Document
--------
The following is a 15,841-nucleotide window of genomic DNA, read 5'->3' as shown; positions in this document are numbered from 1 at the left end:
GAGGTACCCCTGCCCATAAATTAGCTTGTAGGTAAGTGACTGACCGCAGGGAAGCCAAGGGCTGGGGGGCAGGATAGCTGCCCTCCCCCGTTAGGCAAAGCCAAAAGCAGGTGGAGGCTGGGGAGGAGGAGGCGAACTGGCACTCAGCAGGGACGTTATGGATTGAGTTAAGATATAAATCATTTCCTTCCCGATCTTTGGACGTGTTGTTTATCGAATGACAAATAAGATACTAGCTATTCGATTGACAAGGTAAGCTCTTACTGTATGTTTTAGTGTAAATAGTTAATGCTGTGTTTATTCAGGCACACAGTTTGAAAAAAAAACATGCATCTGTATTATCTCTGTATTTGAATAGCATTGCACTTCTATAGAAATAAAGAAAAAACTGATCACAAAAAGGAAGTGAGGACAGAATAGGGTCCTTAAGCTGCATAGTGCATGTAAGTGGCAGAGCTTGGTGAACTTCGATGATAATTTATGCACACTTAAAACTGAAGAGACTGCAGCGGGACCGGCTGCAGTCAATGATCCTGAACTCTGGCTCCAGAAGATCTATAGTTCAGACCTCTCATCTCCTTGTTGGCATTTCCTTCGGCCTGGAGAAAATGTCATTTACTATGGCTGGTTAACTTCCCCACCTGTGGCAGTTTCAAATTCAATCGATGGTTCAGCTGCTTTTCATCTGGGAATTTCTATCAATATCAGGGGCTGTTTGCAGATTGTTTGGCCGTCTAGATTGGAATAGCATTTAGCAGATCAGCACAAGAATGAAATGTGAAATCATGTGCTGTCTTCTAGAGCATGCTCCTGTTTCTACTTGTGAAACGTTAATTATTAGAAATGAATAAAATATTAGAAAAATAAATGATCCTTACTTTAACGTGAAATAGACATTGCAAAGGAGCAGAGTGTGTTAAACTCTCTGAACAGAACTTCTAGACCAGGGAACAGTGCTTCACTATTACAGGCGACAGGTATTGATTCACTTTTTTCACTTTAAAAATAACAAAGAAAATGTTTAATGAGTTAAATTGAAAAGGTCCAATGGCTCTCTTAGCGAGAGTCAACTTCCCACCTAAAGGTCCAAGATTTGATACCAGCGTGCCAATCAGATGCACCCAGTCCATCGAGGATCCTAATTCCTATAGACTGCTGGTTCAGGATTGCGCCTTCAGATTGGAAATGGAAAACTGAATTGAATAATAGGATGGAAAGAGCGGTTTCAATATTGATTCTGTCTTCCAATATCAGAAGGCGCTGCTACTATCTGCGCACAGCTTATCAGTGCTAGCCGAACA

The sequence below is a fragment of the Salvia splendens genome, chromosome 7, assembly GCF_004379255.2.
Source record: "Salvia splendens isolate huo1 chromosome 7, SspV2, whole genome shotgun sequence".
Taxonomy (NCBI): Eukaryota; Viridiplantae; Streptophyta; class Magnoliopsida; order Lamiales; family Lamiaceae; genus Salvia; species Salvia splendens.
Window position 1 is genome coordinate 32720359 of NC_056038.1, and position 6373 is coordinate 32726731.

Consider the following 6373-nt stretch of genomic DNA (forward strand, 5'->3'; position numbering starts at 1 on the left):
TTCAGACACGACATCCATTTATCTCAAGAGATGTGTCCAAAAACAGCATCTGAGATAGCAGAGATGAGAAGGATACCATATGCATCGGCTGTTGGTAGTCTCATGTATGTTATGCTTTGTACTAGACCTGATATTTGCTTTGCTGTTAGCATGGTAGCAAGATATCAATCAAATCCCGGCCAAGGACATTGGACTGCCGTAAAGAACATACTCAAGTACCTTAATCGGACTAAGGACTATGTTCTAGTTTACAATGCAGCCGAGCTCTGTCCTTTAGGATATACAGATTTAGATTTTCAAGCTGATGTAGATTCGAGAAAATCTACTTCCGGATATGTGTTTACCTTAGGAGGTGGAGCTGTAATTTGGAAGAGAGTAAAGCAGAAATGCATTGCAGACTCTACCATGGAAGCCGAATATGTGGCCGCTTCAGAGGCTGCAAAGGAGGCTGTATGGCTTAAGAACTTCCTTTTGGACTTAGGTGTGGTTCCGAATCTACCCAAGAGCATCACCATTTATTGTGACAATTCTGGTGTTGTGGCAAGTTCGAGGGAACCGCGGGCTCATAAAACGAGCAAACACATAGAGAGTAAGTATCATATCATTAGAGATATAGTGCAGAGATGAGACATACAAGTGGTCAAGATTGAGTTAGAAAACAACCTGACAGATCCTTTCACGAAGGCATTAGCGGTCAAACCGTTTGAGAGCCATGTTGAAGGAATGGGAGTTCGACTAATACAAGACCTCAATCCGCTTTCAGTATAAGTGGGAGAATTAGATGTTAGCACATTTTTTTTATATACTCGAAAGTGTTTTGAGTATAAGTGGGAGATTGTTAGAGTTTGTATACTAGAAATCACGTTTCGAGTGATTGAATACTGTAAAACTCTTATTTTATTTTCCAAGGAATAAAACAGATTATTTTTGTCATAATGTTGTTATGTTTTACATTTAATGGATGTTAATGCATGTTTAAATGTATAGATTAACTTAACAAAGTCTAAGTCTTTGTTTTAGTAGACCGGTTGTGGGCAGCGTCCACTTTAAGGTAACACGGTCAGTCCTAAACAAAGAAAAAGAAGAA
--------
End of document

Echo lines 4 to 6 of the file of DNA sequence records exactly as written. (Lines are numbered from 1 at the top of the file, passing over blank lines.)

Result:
Source record: "Salvia splendens isolate huo1 chromosome 7, SspV2, whole genome shotgun sequence".
Taxonomy (NCBI): Eukaryota; Viridiplantae; Streptophyta; class Magnoliopsida; order Lamiales; family Lamiaceae; genus Salvia; species Salvia splendens.
Window position 1 is genome coordinate 32720359 of NC_056038.1, and position 6373 is coordinate 32726731.